Endling: Extinction is Forever – Review
Follow Genre: Survival game
Developer: Herobeat Studios
Publisher: HandyGames
Platform: PC, PS4, Switch, Xbox One
Tested on: Switch

Endling: Extinction is Forever – Review

Site Score
Good: A genuinely touching story that delivers a painful message
Bad: Story actually may be too upsetting for a younger audience
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(1 votes)
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Rating: 10.0/10 (1 vote cast)

If you grew up in the ‘90s, you may remember a cartoon series titled The Animals of Farthing Wood, which was about a group of forest animals driven from their home, looking for a new place to live. The reason that we bring up this show is that Endling: Extinction is Forever, the subject of today’s review, felt rather reminiscent of this source of nostalgic trauma: the show prominently featured a family of foxes aiming to survive mankind’s impact, and the same applies to Endling. This is where the similarities end, however. While the animals of Farthing Wood encountered their fair share of tragedy on their journey, they ultimately found a happy ending. Endling, however, takes the premise in an entirely different direction: this isn’t a happy tale, but as you’ll find out as you read on, it’s definitely one worth checking out.


The full title already gives away that Endling isn’t going to deliver a positive story. Beneath the cute and cuddly exterior of the game lies a heavy message about the negative impact that humanity has on nature and wild animals. The opening scene depicts a wildfire, which forces the inhabitants of the forest out of their homes. One of these animals is our protagonist, an unnamed fox who turns out to be pregnant. Soon enough she gives birth to a foursome of adorable cubs, and it is now up to our fox mom to keep their babies fed and sheltered in an increasingly hostile world. Of note here is that the story is told without words, but it’s heavily implied that our intrepid vulpine heroine isn’t just any fox -but one of the last of her kind, with her offspring being the final remnants of her species. This further puts emphasis on the necessity of her survival, as well as that of the cubs.

Usually, we tend to avoid spoilers, but Endling is one of those rare cases where we are honest about the direction the game takes upfront. The game not having a positive ending is by design, as Endling’s emotional gut punch hopefully stirs players into action in the real world. Endling’s message is a plea for the preservation of nature and the protection of wild animals. It holds a mirror to the player, clearly depicting humans as the villains here, with no redeeming features whatsoever. That said, the way Endling handles things never feels ham-fisted or forced. It’s a hard dose of reality and if you see video games as a way to escape from a harsh world, then Endling isn’t going to be the game you want to end up playing.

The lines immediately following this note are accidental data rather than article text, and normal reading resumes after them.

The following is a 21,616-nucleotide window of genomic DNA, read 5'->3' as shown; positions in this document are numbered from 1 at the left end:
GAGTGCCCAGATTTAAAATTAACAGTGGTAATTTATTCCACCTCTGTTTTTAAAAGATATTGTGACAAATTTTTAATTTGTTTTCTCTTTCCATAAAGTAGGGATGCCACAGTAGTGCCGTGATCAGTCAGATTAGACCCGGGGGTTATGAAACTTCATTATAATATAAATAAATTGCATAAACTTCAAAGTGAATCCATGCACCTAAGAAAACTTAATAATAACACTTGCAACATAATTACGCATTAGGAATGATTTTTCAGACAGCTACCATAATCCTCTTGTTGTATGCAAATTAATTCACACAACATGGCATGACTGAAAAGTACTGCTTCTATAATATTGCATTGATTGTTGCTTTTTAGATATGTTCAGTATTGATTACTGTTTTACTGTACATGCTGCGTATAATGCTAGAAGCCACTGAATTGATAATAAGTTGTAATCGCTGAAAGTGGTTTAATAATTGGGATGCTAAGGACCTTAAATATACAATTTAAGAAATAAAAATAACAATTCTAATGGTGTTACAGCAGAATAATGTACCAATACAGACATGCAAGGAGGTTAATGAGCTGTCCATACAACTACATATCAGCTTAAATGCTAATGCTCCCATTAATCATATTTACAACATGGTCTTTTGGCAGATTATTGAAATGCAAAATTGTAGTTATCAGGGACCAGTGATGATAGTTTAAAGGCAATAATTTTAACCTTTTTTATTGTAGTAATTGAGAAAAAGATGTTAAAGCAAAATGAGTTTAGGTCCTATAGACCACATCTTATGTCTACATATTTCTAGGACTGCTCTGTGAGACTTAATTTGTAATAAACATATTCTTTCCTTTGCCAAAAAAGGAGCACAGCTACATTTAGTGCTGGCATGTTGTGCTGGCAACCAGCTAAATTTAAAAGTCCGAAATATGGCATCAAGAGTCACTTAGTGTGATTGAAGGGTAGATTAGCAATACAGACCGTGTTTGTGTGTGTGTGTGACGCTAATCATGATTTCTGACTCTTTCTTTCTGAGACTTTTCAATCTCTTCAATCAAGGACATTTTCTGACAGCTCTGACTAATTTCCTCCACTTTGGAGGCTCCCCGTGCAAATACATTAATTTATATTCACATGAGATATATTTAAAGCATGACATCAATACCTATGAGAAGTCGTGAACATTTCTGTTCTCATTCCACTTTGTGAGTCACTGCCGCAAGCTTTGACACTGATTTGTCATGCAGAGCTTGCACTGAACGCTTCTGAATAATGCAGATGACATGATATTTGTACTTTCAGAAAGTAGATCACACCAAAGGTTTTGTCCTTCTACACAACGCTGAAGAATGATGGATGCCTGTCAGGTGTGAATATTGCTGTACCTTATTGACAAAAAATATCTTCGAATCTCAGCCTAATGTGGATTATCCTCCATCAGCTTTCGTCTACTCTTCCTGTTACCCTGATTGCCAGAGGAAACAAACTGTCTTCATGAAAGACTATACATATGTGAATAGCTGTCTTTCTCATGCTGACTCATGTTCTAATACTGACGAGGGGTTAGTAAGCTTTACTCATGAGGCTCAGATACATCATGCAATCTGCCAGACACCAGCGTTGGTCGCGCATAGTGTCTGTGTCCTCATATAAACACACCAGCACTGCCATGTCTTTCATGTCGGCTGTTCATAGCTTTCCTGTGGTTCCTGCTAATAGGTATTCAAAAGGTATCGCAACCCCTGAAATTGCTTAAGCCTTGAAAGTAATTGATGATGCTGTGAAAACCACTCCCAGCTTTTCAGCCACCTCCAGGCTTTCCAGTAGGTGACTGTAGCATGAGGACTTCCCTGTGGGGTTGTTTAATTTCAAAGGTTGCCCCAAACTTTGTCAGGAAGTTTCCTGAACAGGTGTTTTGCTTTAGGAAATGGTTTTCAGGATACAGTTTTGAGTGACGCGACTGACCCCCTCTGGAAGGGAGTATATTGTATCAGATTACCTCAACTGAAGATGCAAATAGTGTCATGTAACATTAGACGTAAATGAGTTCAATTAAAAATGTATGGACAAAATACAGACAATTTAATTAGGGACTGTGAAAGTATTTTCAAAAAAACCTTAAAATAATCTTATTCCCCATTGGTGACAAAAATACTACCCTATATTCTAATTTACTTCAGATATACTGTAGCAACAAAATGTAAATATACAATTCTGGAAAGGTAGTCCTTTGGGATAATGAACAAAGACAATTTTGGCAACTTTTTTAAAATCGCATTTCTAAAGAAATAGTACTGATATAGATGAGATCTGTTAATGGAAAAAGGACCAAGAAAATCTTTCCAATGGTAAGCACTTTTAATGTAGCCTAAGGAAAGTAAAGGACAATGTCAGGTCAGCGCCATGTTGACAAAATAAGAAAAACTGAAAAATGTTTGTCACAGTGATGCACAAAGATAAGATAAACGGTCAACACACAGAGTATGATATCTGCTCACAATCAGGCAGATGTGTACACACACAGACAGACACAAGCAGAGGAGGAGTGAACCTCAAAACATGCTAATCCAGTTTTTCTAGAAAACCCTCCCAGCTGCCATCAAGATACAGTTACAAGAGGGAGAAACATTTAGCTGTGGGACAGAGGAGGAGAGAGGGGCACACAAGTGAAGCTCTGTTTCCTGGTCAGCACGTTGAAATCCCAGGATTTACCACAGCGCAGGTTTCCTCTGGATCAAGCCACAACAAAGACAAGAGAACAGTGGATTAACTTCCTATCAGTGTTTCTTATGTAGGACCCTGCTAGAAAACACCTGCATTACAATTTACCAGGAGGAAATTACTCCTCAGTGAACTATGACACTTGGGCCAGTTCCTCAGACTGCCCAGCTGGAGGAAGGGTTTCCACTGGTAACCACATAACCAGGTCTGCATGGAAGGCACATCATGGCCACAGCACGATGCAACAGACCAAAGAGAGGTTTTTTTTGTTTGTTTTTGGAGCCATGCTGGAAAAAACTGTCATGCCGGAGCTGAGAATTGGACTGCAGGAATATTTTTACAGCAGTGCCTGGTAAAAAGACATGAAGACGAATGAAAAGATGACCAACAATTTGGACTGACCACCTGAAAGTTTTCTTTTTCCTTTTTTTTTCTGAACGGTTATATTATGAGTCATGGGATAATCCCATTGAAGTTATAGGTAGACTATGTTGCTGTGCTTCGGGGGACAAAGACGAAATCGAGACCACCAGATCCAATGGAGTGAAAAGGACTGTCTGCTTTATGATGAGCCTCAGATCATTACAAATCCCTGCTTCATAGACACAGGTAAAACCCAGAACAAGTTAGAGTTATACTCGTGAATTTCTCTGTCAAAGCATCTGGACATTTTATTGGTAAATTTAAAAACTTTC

Despite its heavy themes and confrontational message, Endling is a visual treat. There is beauty to be found even in the way the game shows the destruction of nature, without glorifying it. The 2.5D-ish environments change as you progress through the game, reflecting not just the passing of time but the influence of nature as well. The animal designs are great, and the fox cubs in particular look adorable. The soft colors and paper-like visuals are juxtaposed against the dramatic events that unfold and they actually emphasize the emotional impact of the game’s narrative rather than contrast with it. Of note here is that the interface is kept deliberately clean, with on-screen information as minimal as possible. There is no interface clutter or an overload of menus, just the occasional button prompt, and -when it’s relevant- status icons for the cubs, and a timer indicating how much night time there is left.


It’s been a while since we last encountered a soundtrack that ties everything together so well as Endlings’ does. The carefully curated tunes are used as a storytelling device, in the absence of words, and they are one of the main ways that emotions are conveyed. It’s hard to describe without experiencing it for yourself, but this is one of the most nuanced and touching soundscapes that we’ve ever encountered while playing a video game. As we mentioned before, there are no words, and thus, no narration, but the sound effects used are perfect as well.